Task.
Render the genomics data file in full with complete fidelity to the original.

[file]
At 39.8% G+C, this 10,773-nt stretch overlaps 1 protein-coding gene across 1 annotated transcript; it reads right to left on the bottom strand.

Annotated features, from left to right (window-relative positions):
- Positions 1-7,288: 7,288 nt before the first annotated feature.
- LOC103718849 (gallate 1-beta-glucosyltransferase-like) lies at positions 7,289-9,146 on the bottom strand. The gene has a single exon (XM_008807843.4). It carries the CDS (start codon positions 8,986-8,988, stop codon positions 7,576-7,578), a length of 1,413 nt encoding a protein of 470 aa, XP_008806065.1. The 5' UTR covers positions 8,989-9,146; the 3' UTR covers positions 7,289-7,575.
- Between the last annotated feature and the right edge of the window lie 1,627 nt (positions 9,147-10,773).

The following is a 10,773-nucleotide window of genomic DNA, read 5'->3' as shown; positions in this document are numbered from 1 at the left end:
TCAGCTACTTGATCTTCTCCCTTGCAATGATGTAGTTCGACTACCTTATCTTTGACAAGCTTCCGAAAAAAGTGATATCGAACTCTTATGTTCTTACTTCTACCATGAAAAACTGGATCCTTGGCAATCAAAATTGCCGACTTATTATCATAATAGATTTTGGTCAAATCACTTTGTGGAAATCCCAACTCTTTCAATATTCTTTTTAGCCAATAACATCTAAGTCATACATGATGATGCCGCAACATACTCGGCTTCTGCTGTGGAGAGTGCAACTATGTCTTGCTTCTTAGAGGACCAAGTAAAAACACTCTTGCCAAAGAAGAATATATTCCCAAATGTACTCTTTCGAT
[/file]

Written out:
At 39.8% G+C, this 10,773-nt stretch overlaps 1 protein-coding gene across 1 annotated transcript; it reads right to left on the bottom strand.

Annotated features, from left to right (window-relative positions):
- Positions 1-7,288: 7,288 nt before the first annotated feature.
- LOC103718849 (gallate 1-beta-glucosyltransferase-like) lies at positions 7,289-9,146 on the bottom strand. The gene has a single exon (XM_008807843.4). It carries the CDS (start codon positions 8,986-8,988, stop codon positions 7,576-7,578), a length of 1,413 nt encoding a protein of 470 aa, XP_008806065.1. The 5' UTR covers positions 8,989-9,146; the 3' UTR covers positions 7,289-7,575.
- Between the last annotated feature and the right edge of the window lie 1,627 nt (positions 9,147-10,773).

The following is a 10,773-nucleotide window of genomic DNA, read 5'->3' as shown; positions in this document are numbered from 1 at the left end:
TCAGCTACTTGATCTTCTCCCTTGCAATGATGTAGTTCGACTACCTTATCTTTGACAAGCTTCCGAAAAAAGTGATATCGAACTCTTATGTTCTTACTTCTACCATGAAAAACTGGATCCTTGGCAATCAAAATTGCCGACTTATTATCATAATAGATTTTGGTCAAATCACTTTGTGGAAATCCCAACTCTTTCAATATTCTTTTTAGCCAATAACATCTAAGTCATACATGATGATGCCGCAACATACTCGGCTTCTGCTGTGGAGAGTGCAACTATGTCTTGCTTCTTAGAGGACCAAGTAAAAACACTCTTGCCAAAGAAGAATATATTCCCAAATGTACTCTTTCGAT